A ground-breaking development in stem cell research has seen adult tissue in mice converted back to an embryonic state.
Researchers from the Spanish National Cancer Research Centre in Madrid have reported in the journal Nature their recreation in mice of a process of stimulating cellular regression to an multipotent embryonic state using a combination of chemicals, developed with skin samples in the laboratory.
Mice were genetically engineered to produce the chemicals in response to administration of a specific drug; target tissue was successfully transformed back to an embryonic state, a form of induced pluripotent stem (iPS) cell – but in an uncontrolled manner. It resulted in the formation tumours called teratomas in multiple organs.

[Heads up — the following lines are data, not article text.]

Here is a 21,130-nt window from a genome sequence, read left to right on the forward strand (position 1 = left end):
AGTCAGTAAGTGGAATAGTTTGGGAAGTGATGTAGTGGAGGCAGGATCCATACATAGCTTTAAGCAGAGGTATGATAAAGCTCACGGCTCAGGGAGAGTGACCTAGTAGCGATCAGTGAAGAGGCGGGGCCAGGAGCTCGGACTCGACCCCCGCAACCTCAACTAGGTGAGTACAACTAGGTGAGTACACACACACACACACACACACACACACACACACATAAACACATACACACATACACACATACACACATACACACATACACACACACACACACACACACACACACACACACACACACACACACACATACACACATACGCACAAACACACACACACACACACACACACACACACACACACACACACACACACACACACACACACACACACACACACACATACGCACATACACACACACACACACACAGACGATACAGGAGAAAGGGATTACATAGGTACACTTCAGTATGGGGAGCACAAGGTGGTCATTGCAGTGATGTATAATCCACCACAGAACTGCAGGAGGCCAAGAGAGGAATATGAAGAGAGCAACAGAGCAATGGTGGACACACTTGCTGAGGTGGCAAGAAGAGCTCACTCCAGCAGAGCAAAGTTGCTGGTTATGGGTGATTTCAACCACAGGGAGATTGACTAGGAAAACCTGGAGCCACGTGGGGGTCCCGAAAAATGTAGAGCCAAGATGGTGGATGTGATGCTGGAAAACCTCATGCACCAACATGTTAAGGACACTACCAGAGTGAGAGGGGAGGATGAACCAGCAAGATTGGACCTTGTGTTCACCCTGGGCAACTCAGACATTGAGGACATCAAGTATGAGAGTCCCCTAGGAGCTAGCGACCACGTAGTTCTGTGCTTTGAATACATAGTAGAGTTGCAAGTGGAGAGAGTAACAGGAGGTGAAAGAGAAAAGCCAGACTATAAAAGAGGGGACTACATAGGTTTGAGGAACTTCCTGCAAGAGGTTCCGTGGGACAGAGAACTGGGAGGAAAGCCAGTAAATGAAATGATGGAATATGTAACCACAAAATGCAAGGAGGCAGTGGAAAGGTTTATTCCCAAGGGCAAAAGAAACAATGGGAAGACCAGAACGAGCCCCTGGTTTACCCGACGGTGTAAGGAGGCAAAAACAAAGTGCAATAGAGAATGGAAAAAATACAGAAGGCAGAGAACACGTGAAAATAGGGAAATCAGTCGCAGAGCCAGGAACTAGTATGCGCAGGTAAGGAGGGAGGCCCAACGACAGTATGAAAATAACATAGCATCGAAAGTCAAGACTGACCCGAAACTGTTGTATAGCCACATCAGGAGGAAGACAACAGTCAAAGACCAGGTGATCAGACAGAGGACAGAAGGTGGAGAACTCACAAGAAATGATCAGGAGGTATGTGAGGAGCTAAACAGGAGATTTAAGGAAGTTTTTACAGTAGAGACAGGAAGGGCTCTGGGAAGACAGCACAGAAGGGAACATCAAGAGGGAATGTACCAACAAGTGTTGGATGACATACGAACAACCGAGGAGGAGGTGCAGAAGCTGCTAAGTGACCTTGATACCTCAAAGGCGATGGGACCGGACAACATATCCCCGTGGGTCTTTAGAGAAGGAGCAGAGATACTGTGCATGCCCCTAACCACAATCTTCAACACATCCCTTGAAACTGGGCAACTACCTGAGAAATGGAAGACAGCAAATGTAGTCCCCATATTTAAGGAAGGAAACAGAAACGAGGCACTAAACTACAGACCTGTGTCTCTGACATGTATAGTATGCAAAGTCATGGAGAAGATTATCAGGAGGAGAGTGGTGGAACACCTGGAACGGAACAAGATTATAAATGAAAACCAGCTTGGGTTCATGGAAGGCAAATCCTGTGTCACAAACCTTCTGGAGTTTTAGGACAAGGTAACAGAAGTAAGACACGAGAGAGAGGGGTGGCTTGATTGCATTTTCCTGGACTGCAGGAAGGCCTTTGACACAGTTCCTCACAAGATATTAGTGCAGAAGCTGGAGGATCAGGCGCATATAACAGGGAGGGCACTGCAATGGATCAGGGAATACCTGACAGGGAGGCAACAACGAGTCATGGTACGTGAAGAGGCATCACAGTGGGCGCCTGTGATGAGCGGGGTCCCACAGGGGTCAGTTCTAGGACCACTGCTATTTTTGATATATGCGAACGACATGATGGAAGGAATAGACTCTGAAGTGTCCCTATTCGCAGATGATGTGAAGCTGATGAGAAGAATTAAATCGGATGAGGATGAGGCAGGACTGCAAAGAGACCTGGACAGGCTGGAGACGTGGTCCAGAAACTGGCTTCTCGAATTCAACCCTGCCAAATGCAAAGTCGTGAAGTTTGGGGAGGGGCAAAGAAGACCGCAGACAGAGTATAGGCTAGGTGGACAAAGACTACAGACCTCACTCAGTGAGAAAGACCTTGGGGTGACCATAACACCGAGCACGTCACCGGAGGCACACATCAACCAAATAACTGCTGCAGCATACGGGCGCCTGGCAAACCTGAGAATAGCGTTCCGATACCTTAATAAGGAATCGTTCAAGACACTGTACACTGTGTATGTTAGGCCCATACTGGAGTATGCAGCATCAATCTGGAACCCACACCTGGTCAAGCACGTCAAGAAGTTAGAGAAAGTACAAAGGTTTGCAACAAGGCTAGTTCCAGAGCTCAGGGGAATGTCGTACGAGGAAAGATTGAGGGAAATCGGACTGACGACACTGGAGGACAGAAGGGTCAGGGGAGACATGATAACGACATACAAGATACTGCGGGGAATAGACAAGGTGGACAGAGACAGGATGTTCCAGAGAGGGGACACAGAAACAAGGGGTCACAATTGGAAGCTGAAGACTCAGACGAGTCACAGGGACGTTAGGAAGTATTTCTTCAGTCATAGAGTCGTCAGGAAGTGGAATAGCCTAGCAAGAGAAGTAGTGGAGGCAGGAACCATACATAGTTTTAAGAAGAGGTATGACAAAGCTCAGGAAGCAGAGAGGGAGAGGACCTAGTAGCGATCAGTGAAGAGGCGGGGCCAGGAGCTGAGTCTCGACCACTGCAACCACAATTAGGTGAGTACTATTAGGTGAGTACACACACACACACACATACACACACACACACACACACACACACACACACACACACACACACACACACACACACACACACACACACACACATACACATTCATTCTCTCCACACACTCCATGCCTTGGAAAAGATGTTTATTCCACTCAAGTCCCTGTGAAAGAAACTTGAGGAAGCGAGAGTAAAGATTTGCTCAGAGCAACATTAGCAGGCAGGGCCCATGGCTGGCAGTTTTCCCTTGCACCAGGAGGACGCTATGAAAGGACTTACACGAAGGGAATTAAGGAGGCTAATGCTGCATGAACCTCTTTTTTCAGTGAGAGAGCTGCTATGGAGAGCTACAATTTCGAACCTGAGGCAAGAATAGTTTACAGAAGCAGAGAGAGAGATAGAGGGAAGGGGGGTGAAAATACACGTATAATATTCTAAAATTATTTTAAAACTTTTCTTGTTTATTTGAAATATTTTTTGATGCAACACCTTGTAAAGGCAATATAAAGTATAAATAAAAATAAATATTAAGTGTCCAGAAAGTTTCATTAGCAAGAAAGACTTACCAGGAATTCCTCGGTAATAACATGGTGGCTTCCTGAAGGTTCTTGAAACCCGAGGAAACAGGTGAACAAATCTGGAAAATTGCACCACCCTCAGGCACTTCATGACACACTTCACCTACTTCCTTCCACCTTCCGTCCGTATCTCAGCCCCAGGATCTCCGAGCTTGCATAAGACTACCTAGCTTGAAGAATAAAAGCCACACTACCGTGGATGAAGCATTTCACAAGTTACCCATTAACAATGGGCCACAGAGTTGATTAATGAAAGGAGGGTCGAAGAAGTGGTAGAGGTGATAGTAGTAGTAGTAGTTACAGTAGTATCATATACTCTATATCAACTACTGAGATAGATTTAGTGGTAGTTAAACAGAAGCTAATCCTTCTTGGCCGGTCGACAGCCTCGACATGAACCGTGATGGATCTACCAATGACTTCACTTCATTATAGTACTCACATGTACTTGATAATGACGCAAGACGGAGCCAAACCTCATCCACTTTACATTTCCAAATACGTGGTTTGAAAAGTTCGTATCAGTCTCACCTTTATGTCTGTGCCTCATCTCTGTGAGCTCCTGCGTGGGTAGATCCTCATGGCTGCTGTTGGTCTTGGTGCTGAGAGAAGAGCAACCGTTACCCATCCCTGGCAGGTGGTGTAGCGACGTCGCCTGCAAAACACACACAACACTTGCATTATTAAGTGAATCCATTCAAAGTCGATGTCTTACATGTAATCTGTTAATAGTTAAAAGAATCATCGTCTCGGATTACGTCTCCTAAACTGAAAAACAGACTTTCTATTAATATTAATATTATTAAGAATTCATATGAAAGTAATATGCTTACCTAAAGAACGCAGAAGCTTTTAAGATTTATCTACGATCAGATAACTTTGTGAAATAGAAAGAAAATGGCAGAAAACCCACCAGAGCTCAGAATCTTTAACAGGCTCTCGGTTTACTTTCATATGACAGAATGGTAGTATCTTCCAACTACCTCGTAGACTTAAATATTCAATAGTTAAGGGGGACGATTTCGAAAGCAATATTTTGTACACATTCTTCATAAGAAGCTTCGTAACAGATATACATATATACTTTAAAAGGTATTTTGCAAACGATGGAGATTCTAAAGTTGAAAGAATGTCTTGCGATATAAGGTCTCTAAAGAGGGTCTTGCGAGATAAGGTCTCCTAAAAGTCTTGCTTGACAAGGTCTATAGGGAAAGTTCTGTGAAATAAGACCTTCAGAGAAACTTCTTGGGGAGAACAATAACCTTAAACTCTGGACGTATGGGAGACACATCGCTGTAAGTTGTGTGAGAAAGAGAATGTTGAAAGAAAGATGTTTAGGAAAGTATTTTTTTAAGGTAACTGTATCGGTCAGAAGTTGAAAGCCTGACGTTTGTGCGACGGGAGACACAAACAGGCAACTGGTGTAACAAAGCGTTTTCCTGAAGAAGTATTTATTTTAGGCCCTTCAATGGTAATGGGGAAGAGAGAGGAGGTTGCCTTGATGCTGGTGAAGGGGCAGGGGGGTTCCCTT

Ultimately, it is hoped that these experiments could lead to advances in regenerative medicine, stimulating permanently damaged tissue to repair itself. However, developing the capacity to stimulate repair in a safely controlled manner without the risk of tumours could be a very long way off. Lead researcher Prof Manuel Serrano explained: "We have to find conditions where we reprogramme only partially so that they acquire a plastic state and repair the tissue".
Nevertheless, it is an important step forward for stem cell research and could aid other forms of medical research too.